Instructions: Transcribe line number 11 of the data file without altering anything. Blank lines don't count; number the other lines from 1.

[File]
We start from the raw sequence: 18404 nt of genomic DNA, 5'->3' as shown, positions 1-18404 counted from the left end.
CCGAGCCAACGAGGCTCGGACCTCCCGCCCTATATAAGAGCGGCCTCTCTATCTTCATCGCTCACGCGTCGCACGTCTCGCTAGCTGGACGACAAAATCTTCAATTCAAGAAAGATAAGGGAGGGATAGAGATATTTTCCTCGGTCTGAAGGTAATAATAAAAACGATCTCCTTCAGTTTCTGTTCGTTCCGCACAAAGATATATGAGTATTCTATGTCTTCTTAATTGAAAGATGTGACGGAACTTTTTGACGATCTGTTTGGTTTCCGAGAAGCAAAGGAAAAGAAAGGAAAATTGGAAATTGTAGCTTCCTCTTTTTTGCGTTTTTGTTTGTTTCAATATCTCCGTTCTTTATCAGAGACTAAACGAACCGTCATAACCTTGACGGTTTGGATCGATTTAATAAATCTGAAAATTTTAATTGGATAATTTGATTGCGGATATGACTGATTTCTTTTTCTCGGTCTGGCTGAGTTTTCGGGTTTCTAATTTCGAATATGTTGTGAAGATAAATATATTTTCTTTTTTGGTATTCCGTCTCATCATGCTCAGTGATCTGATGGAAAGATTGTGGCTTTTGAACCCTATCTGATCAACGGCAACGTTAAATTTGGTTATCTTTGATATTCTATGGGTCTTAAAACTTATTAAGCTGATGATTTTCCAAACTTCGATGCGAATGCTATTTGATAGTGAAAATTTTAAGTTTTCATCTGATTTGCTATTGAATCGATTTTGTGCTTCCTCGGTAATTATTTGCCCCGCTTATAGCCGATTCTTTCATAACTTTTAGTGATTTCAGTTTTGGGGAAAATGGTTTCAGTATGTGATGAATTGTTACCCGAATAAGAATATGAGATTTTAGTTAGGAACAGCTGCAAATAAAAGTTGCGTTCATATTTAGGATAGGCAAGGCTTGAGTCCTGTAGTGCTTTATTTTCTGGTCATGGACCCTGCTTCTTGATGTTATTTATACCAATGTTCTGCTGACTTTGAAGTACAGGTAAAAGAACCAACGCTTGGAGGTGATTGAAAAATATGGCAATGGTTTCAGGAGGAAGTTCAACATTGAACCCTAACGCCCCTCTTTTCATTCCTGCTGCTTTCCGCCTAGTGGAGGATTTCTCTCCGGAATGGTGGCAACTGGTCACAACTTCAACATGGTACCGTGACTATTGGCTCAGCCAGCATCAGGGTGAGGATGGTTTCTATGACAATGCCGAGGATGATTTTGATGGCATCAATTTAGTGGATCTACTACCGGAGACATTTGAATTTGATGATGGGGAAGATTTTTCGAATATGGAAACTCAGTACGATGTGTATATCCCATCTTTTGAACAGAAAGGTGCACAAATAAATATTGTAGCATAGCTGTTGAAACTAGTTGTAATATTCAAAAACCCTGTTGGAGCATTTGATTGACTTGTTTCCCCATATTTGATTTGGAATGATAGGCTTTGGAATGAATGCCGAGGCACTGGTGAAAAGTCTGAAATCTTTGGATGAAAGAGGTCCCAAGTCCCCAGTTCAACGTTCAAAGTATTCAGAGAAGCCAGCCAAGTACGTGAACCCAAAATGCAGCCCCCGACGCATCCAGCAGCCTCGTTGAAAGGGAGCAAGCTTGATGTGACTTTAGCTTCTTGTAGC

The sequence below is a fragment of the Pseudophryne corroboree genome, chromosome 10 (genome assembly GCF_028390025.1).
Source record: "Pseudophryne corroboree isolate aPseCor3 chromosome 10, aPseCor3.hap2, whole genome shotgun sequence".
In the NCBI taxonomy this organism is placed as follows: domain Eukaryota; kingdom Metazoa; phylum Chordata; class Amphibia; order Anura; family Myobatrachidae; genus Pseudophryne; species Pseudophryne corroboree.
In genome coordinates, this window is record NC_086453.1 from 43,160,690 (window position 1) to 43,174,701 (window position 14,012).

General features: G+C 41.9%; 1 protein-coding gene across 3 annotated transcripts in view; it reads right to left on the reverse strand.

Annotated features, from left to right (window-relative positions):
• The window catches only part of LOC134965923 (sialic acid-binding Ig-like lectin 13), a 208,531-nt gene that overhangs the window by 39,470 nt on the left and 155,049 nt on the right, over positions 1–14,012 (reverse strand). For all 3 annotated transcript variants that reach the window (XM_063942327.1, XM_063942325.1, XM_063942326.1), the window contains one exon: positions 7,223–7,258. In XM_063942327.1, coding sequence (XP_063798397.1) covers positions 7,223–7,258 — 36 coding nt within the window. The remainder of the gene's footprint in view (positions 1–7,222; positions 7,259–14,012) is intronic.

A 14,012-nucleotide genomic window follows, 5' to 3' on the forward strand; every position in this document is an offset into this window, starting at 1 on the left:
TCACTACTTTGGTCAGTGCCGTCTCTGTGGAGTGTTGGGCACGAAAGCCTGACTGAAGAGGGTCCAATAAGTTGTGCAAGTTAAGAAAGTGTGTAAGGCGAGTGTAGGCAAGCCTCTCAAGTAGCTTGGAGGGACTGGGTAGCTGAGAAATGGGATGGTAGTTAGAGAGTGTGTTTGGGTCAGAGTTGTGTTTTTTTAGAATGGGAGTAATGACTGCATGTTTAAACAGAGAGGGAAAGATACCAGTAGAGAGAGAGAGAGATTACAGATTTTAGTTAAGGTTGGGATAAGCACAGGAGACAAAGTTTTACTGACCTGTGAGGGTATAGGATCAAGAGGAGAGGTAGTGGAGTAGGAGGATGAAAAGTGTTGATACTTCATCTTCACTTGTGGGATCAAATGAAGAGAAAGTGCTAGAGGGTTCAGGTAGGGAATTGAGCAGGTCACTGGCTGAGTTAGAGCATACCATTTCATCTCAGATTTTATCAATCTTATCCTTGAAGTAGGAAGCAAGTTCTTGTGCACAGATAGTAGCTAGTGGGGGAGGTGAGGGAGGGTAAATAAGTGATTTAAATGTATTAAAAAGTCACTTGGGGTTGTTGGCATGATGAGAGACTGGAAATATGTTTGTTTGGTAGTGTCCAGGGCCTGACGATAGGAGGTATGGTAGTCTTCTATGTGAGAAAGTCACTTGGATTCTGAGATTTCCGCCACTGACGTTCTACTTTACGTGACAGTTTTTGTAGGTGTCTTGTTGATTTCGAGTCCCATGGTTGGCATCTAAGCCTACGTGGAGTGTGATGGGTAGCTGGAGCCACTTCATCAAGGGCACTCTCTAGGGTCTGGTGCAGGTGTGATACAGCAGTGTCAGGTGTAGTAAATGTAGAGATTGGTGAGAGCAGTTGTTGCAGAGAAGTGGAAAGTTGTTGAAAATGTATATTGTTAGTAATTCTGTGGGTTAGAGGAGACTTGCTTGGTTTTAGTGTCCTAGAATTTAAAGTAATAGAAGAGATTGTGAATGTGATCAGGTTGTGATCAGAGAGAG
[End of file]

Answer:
TCACTACTTTGGTCAGTGCCGTCTCTGTGGAGTGTTGGGCACGAAAGCCTGACTGAAGAGGGTCCAATAAGTTGTGCAAGTTAAGAAAGTGTGTAAGGCGAGTGTAGGCAAGCCTCTCAAGTAGCTTGGAGGGACTGGGTAGCTGAGAAATGGGATGGTAGTTAGAGAGTGTGTTTGGGTCAGAGTTGTGTTTTTTTAGAATGGGAGTAATGACTGCATGTTTAAACAGAGAGGGAAAGATACCAGTAGAGAGAGAGAGAGATTACAGATTTTAGTTAAGGTTGGGATAAGCACAGGAGACAAAGTTTTACTGACCTGTGAGGGTATAGGATCAAGAGGAGAGGTAGTGGAGTAGGAGGATGAAAAGTGTTGATACTTCATCTTCACTTGTGGGATCAAATGAAGAGAAAGTGCTAGAGGGTTCAGGTAGGGAATTGAGCAGGTCACTGGCTGAGTTAGAGCATACCATTTCATCTCAGATTTTATCAATCTTATCCTTGAAGTAGGAAGCAAGTTCTTGTGCACAGATAGTAGCTAGTGGGGGAGGTGAGGGAGGGTAAATAAGTGATTTAAATGTATTAAAAAGTCACTTGGGGTTGTTGGCATGATGAGAGACTGGAAATATGTTTGTTTGGTAGTGTCCAGGGCCTGACGATAGGAGGTATGGTAGTCTTCTATGTGAGAAAGTCACTTGGATTCTGAGATTTCCGCCACTGACGTTCTACTTTACGTGACAGTTTTTGTAGGTGTCTTGTTGATTTCGAGTCCCATGGTTGGCATCTAAGCCTACGTGGAGTGTGATGGGTAGCTGGAGCCACTTCATCAAGGGCACTCTCTAGGGTCTGGTGCAGGTGTGATACAGCAGTGTCAGGTGTAGTAAATGTAGAGATTGGTGAGAGCAGTTGTTGCAGAGAAGTGGAAAGTTGTTGAAAATGTATATTGTTAGTAATTCTGTGGGTTAGAGGAGACTTGCTTGGTTTTAGTGTCCTAGAATTTAAAGTAATAGAAGAGATTGTGAATGTGATCAGGTTGTGATCAGAGAGAG